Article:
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Publishers grapple with increasingly complex subscription renewal laws: The Media Roundup

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How Fleet Street covered the disappearance and search for Nicola Bulley

I’m sure by now most of you will have seen the statement from Nicola Bulley’s family after her body was found earlier this week. It’s a tragic case which has made headlines most days since her disappearance a few weeks ago. But for the family to explicitly name specific media outlets and call out their behaviour is very unusual.

Is it reasonable? Here, media commentator Liz Gerard analyses the coverage of Bulley’s disappearance, the fallout from the police statements and eventual discovery of the body, as well as how papers reported on criticism of themselves.

It’s a fascinating analysis, and vital reading if you think the press had done a decent job for the most part. I rarely see print headlines or engage in coverage from certain outlets these days, so to see what others have been exposed to was quite eye-opening. Lots to think about here for all of us.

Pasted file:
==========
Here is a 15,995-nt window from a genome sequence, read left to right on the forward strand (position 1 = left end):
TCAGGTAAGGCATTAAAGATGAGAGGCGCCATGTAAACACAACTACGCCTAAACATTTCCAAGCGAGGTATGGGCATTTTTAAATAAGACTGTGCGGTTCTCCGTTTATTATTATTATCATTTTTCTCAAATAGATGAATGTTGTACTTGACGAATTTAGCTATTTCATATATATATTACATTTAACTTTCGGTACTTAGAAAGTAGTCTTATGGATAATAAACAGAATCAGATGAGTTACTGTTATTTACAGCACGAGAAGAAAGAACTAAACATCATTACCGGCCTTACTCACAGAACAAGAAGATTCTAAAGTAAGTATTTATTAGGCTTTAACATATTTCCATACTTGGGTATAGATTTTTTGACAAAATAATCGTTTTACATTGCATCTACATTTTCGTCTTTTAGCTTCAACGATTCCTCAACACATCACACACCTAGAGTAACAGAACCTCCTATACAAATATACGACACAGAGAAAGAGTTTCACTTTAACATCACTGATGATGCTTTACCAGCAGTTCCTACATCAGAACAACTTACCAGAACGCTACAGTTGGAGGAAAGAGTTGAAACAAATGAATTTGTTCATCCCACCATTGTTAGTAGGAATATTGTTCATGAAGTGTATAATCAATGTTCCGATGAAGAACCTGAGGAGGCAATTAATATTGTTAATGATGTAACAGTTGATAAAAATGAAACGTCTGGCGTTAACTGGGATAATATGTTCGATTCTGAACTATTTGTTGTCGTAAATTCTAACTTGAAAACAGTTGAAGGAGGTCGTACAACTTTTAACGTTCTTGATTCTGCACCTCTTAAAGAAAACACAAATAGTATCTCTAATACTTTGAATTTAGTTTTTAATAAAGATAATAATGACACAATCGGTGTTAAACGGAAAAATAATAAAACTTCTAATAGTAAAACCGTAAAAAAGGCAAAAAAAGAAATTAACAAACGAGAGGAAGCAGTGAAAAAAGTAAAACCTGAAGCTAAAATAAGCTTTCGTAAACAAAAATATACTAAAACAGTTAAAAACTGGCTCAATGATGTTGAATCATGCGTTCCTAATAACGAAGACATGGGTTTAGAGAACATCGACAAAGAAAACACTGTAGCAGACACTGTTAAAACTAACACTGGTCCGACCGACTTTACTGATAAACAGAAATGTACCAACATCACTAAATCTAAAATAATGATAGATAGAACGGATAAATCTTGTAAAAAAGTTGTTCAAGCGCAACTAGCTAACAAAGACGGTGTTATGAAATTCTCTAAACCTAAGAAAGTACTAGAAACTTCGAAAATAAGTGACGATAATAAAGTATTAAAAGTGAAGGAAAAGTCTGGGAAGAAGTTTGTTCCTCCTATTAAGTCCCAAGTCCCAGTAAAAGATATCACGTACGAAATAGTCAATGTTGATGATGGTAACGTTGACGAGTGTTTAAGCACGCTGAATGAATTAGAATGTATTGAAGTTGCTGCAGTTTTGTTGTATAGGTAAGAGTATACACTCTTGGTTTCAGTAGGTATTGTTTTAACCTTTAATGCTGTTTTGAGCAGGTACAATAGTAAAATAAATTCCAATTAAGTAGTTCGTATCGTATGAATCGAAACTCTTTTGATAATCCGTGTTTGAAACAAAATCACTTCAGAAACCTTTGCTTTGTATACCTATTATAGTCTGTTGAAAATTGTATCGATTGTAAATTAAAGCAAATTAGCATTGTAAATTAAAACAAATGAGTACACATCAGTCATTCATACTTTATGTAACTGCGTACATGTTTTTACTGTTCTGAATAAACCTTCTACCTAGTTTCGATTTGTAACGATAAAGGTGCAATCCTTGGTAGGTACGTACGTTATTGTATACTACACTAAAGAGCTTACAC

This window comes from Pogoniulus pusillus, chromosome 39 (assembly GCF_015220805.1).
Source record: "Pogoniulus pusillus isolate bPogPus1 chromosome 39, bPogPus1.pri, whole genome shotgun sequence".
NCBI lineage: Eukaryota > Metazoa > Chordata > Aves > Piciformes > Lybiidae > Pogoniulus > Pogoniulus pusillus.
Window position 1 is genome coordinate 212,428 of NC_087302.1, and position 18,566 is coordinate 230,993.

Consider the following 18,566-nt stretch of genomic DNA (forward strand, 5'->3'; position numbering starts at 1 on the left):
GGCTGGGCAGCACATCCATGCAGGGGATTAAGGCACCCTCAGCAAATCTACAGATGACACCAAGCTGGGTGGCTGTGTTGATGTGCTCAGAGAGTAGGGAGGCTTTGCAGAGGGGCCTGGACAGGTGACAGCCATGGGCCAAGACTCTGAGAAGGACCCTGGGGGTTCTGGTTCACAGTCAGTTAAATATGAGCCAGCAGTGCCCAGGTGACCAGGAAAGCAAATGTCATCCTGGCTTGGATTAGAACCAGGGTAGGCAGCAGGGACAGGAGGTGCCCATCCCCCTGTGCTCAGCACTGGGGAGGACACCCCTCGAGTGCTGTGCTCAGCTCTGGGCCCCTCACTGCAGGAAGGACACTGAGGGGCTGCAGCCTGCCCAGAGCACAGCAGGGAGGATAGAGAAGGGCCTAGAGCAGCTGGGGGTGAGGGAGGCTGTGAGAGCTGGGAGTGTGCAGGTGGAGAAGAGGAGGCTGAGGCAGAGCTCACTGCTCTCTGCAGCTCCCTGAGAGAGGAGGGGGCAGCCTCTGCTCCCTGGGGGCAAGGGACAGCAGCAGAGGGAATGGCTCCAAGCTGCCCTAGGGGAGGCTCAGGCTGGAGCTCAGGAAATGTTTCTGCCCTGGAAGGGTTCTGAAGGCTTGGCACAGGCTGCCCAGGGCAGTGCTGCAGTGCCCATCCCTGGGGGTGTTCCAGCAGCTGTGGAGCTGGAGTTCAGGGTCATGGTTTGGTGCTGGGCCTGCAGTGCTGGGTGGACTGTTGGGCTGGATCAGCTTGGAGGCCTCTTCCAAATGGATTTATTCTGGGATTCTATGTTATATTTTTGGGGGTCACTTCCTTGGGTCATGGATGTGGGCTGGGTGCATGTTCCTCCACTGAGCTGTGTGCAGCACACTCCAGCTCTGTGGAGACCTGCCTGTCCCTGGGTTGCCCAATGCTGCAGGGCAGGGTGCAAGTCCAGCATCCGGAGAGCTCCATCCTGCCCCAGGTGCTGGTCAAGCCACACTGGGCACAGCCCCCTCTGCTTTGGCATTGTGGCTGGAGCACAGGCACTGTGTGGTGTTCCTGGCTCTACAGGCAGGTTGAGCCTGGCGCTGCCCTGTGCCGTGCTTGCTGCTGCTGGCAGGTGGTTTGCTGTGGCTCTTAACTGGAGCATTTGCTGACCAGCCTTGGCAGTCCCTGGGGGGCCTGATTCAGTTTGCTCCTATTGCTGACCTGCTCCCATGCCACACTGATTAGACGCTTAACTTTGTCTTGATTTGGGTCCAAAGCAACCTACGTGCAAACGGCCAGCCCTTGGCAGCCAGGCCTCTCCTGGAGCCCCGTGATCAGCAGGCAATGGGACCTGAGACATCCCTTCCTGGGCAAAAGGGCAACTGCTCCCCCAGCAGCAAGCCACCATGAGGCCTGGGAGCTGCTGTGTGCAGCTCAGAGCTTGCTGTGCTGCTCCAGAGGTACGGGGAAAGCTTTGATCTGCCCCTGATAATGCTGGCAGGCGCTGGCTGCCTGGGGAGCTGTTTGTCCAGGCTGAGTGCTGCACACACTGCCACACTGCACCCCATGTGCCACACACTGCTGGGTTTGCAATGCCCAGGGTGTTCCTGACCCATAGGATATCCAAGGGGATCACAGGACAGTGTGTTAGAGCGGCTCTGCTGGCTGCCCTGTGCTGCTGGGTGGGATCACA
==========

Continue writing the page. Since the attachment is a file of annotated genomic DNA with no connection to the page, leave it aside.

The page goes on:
Publishers grapple with increasingly complex subscription renewal laws

Operating subscription products legally in the U.S. is becoming more challenging as states across the country pass new laws and amend existing ones to regulate subscription businesses more closely. The growing patchwork of laws and regulations is proving increasingly complicated for publishers and other companies to navigate, and some are finding themselves potentially exposed to legal action as a result. A useful overview of the situation from Toolkits.

How 100-year-old Good Housekeeping is meeting the needs of modern audiences

We had Good Housekeeping’s Editor in Chief Gaby Huddart on the podcast a few weeks back to talk about how they were celebrating their centenary. Here’s a write-up of another important aspect she talked about: keeping a 100-year-old magazine relevant. I especially love how modern their initial mission statement sounds today.

Ozy Media CEO Carlos Watson charged with fraud

Remember Ozy, the site that announced in October last year they would close after it emerged Watson and others had grossly exaggerated their audience size? They didn’t actually close (that was turned around within days) but have struggled since, with Watson planning a big comeback. Well, he may have to put a pin in those plans now…

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